The latest cost estimate of 252 billion yen ($2 billion) would push it beyond the current record holder, the $1.6 billion MetLife stadium completed in 2010 for the New York Jets and Giants football teams.
What is the money buying? The design of the stadium’s ribbed roof on huge steel arches resembles a bicycle helmet. To support a natural grass field, the roof’s southern end will be translucent to let in sunlight and underground will be soil ventilation and temperature control systems. Movable seats will bring the crowd closer for more intimate events, and this being Japan, the stadium will have earthquake-resistant features.
While exchange rate fluctuations and inflation make comparisons tricky, it is safe to say that Japan’s new National Stadium will likely to be the most expensive ever built, two sports economists told The Associated Press. The latest estimate was a 55 percent increase over an earlier one of 163 billion yen.
“The spiraling costs come as no surprise,” Victor Matheson, a professor at the College of the Holy Cross in Massachusetts, wrote in an email response. “Most of the recent Olympics Games and World Cups have seen final costs come in far above initial estimates.”
Andrew Zimbalist, an economics professor at Smith College in Massachusetts, added that he suspects the cost will rise further during construction, which is due to begin in October.
At least five stadiums costing more than $1 billion have been built worldwide, four for American football and baseball teams and Wembley Stadium for soccer in London. Tokyo’s new stadium, designed by award-winning architect Zaha Hadid, would be the first to reach $2 billion. Unlike venues for professional sports teams, which generate a steady revenue stream, Olympic stadiums risk becoming “white elephants,” little used after their two weeks of glory.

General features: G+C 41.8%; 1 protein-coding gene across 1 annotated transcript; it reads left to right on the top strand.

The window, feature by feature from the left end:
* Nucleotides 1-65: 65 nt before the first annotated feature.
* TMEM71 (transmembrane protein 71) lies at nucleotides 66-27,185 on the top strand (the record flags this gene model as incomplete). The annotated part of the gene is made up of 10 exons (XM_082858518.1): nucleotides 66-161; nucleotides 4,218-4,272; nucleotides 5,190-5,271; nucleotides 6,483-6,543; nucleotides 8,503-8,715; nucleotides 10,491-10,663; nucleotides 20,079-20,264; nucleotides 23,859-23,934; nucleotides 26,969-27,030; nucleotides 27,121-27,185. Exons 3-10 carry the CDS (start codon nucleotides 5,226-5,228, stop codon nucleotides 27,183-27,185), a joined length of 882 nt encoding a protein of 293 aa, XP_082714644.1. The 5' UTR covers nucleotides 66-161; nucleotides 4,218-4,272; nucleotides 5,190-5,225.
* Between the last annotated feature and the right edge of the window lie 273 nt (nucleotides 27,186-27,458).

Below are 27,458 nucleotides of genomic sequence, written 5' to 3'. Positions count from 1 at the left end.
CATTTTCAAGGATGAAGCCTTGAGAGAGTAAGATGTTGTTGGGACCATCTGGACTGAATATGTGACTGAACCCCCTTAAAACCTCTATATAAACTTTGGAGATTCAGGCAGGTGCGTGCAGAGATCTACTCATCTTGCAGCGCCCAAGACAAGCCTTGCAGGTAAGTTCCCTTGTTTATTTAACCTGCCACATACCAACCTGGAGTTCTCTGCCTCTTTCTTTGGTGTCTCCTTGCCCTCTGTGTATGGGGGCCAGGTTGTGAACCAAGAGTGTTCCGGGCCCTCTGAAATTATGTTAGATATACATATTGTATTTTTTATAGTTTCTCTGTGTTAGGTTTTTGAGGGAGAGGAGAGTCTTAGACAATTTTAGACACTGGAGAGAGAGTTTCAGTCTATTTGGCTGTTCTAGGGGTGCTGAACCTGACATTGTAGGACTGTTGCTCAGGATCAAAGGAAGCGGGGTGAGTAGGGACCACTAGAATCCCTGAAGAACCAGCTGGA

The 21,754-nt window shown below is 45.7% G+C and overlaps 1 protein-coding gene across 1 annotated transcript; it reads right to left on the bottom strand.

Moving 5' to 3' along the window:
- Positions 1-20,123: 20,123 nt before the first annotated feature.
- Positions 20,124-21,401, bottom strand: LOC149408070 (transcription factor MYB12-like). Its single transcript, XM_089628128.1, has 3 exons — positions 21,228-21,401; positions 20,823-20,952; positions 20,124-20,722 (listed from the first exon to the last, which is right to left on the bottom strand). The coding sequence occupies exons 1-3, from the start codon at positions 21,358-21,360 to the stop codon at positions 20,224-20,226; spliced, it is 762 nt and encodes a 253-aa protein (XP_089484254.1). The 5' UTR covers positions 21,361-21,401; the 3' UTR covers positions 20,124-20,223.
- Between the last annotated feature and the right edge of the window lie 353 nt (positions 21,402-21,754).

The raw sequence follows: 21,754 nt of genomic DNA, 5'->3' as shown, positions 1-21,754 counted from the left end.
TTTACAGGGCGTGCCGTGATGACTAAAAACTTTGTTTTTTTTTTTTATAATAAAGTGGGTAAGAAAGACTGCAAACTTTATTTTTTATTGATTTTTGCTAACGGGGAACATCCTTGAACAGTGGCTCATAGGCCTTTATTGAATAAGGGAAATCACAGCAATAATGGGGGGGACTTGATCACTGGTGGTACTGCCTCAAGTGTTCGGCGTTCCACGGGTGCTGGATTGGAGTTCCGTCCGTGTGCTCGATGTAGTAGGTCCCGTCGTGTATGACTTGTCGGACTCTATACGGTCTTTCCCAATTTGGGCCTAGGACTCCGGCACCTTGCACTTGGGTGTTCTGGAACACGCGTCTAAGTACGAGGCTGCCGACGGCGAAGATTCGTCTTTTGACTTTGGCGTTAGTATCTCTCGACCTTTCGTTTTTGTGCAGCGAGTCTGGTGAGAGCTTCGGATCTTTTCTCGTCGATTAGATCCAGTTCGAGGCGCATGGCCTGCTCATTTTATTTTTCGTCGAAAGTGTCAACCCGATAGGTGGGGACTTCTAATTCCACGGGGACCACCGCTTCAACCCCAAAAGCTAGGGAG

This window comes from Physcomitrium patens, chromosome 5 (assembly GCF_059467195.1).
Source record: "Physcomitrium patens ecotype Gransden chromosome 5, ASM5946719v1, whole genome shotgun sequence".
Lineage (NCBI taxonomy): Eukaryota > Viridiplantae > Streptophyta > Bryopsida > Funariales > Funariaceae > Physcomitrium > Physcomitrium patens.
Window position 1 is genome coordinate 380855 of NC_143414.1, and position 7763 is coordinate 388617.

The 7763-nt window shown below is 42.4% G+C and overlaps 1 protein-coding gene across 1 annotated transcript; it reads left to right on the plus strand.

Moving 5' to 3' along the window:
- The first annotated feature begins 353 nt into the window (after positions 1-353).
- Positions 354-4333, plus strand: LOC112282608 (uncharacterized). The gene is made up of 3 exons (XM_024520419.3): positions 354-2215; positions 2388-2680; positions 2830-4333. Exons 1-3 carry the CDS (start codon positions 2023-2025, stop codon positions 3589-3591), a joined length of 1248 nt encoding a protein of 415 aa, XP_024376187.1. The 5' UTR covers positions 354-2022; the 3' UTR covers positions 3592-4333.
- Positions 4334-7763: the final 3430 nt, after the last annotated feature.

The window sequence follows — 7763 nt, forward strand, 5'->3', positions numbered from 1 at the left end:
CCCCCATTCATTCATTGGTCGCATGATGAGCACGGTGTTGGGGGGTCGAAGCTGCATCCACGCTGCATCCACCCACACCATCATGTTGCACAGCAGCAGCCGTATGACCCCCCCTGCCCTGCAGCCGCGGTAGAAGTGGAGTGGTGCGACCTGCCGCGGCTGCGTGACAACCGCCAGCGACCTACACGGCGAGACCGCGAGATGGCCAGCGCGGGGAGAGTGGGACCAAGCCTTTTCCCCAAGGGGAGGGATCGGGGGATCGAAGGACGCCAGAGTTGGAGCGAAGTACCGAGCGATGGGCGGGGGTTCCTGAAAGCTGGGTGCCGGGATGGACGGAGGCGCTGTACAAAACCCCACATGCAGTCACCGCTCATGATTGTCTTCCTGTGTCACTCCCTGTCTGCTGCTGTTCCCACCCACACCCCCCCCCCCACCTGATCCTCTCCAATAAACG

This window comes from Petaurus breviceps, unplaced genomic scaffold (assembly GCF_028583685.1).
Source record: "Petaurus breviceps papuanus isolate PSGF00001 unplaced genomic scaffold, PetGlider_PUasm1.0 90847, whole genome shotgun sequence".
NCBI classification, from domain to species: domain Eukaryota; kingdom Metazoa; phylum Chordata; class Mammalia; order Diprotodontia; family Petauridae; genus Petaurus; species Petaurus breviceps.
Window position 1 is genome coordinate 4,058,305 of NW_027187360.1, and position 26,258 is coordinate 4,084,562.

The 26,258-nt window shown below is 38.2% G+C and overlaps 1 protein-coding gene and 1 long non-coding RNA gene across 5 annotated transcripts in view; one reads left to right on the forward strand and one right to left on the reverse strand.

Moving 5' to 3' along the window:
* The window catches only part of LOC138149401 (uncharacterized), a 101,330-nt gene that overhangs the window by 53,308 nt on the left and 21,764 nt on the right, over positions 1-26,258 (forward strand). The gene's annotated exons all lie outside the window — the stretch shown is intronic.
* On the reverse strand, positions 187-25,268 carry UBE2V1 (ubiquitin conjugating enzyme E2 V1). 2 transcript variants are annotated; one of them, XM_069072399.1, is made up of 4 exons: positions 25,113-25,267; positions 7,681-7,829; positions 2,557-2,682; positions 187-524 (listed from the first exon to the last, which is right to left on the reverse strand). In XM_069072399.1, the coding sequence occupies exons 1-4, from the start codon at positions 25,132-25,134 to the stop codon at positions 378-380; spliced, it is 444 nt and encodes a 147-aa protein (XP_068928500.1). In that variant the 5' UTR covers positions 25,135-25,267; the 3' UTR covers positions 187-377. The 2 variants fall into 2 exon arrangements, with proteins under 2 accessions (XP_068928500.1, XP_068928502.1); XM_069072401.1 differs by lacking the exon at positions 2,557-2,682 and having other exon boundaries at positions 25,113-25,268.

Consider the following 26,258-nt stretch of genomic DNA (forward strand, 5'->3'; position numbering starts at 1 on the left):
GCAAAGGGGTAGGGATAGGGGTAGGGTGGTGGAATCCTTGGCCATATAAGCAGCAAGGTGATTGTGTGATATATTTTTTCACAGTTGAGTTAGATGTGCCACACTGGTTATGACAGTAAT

The rising price tag has put the government of Prime Minister Shinzo Abe on the defensive, at a time when his approval ratings are already slipping because of opposition to his push to expand the international role of Japan’s military. It also doesn’t bode well for Boston and others bidding for the 2024 Olympics, as well as the International Olympic Committee’s goal of making future Olympics more affordable for host cities, Matheson said.
“If a modern city like Tokyo with tons of highly developed infrastructure already in place can’t make an Olympics work without breaking the bank, what chance do any other potential host cities have,” he wrote.
The IOC has approved changes in plans for other 2020 venues in Japan that have saved more than $1 billion, according to the committee. The main stadium, though, far exceeds the $455 million “Bird’s Nest” stadium built for the 2008 Olympics, and the approximately $680 million stadium for the 2012 London Olympics.
Japan is a rich country, but it doesn’t have cash to spare. More than two decades of economic stagnation have left the government saddled with debt, and the rapidly aging nation faces soaring pension and health care bills.
Public opinion, already tepid about building a massive new stadium in central Tokyo, has turned decisively negative since the government sharply revised up the project cost. The government said it’s too late to make major changes and still meet a 2019 deadline to host the inaugural event, the Rugby World Cup.
The Japan Sports Council, which is overseeing the project, attributes about one-third of the increase in price to rising labor and materials costs, and two-thirds to the unusual design of the stadium. An increase in the consumption tax rate also added about 4 billion yen.
Japan is no stranger to high-priced venues. The 1998 Winter Olympics in Nagano were by far the most expensive until Sochi, Russia, last year, Matheson said. Japan also held the record for the most expensive World Cup stadium—the $621 million Nissan Stadium that hosted the 2002 final in Yokohama—until Brasilia built a $900 million stadium for the 2014 tournament.